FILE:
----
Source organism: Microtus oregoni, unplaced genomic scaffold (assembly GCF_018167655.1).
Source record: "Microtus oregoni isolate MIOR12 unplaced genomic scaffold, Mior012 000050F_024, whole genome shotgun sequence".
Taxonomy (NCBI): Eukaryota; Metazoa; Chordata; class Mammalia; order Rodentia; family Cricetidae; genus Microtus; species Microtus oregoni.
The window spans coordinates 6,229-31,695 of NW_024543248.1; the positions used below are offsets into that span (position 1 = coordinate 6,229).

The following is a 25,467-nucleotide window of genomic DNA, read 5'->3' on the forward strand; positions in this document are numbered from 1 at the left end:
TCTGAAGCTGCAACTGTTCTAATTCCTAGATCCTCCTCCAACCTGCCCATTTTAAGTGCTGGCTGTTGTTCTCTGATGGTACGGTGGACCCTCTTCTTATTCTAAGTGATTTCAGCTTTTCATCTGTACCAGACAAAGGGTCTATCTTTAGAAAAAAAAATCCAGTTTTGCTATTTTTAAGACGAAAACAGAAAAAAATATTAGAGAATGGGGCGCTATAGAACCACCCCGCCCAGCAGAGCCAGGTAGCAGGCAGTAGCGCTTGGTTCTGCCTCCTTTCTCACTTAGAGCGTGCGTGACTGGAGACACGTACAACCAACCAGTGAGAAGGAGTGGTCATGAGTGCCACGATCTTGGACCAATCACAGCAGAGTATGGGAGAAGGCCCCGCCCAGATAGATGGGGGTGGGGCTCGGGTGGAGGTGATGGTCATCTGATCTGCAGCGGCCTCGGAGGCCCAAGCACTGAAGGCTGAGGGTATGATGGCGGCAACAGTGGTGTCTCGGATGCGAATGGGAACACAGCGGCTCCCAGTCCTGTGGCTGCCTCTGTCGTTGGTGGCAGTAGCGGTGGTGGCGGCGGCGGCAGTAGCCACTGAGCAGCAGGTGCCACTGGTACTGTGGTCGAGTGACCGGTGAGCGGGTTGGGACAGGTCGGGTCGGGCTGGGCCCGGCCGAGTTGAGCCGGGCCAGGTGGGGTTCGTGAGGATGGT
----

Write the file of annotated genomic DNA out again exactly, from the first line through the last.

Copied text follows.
Source organism: Microtus oregoni, unplaced genomic scaffold (assembly GCF_018167655.1).
Source record: "Microtus oregoni isolate MIOR12 unplaced genomic scaffold, Mior012 000050F_024, whole genome shotgun sequence".
Taxonomy (NCBI): Eukaryota; Metazoa; Chordata; class Mammalia; order Rodentia; family Cricetidae; genus Microtus; species Microtus oregoni.
The window spans coordinates 6,229-31,695 of NW_024543248.1; the positions used below are offsets into that span (position 1 = coordinate 6,229).

The following is a 25,467-nucleotide window of genomic DNA, read 5'->3' on the forward strand; positions in this document are numbered from 1 at the left end:
TCTGAAGCTGCAACTGTTCTAATTCCTAGATCCTCCTCCAACCTGCCCATTTTAAGTGCTGGCTGTTGTTCTCTGATGGTACGGTGGACCCTCTTCTTATTCTAAGTGATTTCAGCTTTTCATCTGTACCAGACAAAGGGTCTATCTTTAGAAAAAAAAATCCAGTTTTGCTATTTTTAAGACGAAAACAGAAAAAAATATTAGAGAATGGGGCGCTATAGAACCACCCCGCCCAGCAGAGCCAGGTAGCAGGCAGTAGCGCTTGGTTCTGCCTCCTTTCTCACTTAGAGCGTGCGTGACTGGAGACACGTACAACCAACCAGTGAGAAGGAGTGGTCATGAGTGCCACGATCTTGGACCAATCACAGCAGAGTATGGGAGAAGGCCCCGCCCAGATAGATGGGGGTGGGGCTCGGGTGGAGGTGATGGTCATCTGATCTGCAGCGGCCTCGGAGGCCCAAGCACTGAAGGCTGAGGGTATGATGGCGGCAACAGTGGTGTCTCGGATGCGAATGGGAACACAGCGGCTCCCAGTCCTGTGGCTGCCTCTGTCGTTGGTGGCAGTAGCGGTGGTGGCGGCGGCGGCAGTAGCCACTGAGCAGCAGGTGCCACTGGTACTGTGGTCGAGTGACCGGTGAGCGGGTTGGGACAGGTCGGGTCGGGCTGGGCCCGGCCGAGTTGAGCCGGGCCAGGTGGGGTTCGTGAGGATGGT